Besides an annual trim of worn leaves, I can’t recall any labor that hellebores have required. References say they are heavy feeders, and encourage topdressing with compost or an organic fertilizer occasionally, and no doubt this should prove helpful for those who are properly motivated, but I find it impossible to keep up with such chores, and they thrive despite my neglect.Hellebore

Long before the ground was snow covered I realized that I had avoided this corner of the garden for too long. A cedar obelisk toppled over more than a year ago, and the time was never right to clean up the mess. Now, the snow has crushed it so that disposal will be much easier. I find there is often a benefit to sloth.Hellebore

A once vigorous clematis began its climb on the obelisk, but rambled up into a Burgundy Lace Japanese maple that retains nearly red leaves through the season despite being given too shady a location. In addition to sloth, I have been accused of thoughtless plant placement by no less authority than my wife, who is forever observing that the stone paths are disappearing beneath the hostas and mahonias, and often the nandinas also. I cannot offer a reasoned defense, so back to the clematis that has died, or perhaps I killed it to keep from engulfing the maple, I don’t recollect, but the tangle of vine that I carefully avoided in autumn has nearly decayed along with the wooden structure that supported it.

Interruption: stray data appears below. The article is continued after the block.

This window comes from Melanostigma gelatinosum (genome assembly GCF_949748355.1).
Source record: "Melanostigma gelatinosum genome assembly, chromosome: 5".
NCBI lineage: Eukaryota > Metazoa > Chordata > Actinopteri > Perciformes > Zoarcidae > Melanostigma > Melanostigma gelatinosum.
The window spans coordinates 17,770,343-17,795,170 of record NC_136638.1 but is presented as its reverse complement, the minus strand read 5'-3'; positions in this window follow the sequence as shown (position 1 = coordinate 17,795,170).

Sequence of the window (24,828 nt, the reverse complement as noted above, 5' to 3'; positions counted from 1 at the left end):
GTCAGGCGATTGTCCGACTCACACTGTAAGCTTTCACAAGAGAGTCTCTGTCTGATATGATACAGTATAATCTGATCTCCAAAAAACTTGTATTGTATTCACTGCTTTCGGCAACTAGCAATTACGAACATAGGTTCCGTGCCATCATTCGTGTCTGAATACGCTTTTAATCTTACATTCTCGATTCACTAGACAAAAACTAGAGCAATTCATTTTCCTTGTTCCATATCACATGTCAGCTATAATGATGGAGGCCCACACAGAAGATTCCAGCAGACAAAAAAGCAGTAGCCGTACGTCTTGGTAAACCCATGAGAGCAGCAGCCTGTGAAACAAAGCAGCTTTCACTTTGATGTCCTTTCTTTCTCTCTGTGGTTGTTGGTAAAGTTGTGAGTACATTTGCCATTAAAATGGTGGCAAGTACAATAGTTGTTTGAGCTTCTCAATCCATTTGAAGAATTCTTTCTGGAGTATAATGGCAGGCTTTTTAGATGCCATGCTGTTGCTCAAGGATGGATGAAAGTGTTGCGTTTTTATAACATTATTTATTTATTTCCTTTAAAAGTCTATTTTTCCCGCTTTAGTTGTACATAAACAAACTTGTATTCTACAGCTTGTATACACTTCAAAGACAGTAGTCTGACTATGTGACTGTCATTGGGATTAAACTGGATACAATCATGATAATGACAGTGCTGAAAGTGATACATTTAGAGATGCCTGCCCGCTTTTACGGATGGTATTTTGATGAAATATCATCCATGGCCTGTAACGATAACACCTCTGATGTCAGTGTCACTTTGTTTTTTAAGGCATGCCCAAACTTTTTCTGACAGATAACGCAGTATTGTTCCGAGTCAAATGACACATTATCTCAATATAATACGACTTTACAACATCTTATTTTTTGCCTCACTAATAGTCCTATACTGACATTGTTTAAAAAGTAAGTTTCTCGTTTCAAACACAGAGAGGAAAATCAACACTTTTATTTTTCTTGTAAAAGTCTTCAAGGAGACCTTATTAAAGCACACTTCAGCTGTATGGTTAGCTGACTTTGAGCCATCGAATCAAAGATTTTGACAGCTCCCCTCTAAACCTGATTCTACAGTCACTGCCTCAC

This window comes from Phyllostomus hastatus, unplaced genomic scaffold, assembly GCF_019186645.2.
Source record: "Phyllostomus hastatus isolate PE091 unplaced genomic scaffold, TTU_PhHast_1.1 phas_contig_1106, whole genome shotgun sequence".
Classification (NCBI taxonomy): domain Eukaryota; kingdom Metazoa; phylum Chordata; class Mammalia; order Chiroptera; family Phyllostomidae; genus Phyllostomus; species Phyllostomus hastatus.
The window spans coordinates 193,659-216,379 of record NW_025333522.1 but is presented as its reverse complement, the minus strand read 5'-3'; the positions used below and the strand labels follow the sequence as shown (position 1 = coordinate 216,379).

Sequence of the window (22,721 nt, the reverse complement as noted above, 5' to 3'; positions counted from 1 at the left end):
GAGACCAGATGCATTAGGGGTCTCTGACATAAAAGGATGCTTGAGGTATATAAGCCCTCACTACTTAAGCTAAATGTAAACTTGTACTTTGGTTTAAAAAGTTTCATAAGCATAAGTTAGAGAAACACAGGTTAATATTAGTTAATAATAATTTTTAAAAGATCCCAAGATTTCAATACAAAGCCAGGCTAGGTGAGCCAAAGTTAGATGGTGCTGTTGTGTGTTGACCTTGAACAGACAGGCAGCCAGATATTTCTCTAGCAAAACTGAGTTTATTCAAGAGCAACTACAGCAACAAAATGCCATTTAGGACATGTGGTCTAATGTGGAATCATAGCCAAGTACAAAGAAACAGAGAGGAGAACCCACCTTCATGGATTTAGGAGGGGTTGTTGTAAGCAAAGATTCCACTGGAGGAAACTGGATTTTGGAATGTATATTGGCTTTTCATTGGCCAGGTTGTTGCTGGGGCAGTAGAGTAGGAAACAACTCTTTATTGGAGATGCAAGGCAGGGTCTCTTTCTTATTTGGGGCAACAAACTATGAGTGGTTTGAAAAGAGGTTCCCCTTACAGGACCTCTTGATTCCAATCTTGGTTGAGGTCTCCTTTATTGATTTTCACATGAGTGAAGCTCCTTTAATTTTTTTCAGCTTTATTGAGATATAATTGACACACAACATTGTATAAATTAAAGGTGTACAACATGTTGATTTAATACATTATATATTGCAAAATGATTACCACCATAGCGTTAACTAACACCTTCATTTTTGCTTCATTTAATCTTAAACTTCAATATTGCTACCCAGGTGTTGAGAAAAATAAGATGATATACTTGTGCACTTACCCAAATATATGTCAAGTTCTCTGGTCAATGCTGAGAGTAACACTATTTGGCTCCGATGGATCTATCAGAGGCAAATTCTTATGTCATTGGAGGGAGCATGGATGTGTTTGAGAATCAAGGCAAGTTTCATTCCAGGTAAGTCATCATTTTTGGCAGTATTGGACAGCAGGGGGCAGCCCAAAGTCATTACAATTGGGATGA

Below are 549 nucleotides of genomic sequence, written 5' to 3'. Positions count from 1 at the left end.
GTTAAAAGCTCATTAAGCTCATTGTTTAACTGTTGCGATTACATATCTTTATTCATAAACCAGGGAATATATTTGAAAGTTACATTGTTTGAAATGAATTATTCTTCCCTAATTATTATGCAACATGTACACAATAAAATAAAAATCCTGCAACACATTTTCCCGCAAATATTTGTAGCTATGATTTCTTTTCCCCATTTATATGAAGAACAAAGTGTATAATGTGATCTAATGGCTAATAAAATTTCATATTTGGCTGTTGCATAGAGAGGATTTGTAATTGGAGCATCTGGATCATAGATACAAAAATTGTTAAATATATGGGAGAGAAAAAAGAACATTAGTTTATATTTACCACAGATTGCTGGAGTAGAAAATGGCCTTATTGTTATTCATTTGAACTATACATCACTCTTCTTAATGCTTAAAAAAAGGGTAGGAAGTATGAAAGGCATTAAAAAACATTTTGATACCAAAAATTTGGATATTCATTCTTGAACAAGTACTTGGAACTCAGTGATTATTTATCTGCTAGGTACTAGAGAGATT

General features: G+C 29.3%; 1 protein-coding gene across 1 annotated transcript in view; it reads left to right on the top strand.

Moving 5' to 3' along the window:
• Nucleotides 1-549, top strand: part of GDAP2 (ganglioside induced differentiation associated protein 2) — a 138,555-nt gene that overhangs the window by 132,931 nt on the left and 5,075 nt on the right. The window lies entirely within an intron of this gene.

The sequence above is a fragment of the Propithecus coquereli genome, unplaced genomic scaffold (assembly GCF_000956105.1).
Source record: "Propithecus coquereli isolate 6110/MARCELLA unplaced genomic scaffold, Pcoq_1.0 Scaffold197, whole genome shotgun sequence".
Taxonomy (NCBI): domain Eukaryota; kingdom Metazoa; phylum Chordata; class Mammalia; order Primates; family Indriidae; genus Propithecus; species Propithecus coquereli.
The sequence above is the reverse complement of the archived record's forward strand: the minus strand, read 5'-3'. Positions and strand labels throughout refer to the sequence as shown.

The only time I venture near is when the hellebores are in bloom, so I have resolved to pay greater attention this spring, and perhaps plant a few treasures that will provide a reason to visit this corner of the garden more frequently. With the troublesome obelisk and clematis disposed of (assuming I get around to that in the near future) the area should be more inviting, not a reminder of tasks avoided too long. March, as it is clear to see, is a season of contradictions, warm spring days and blustery cold, misery and beauty, labor intensive tasks, and time to smell the hellebores (though they have no scent that I can detect).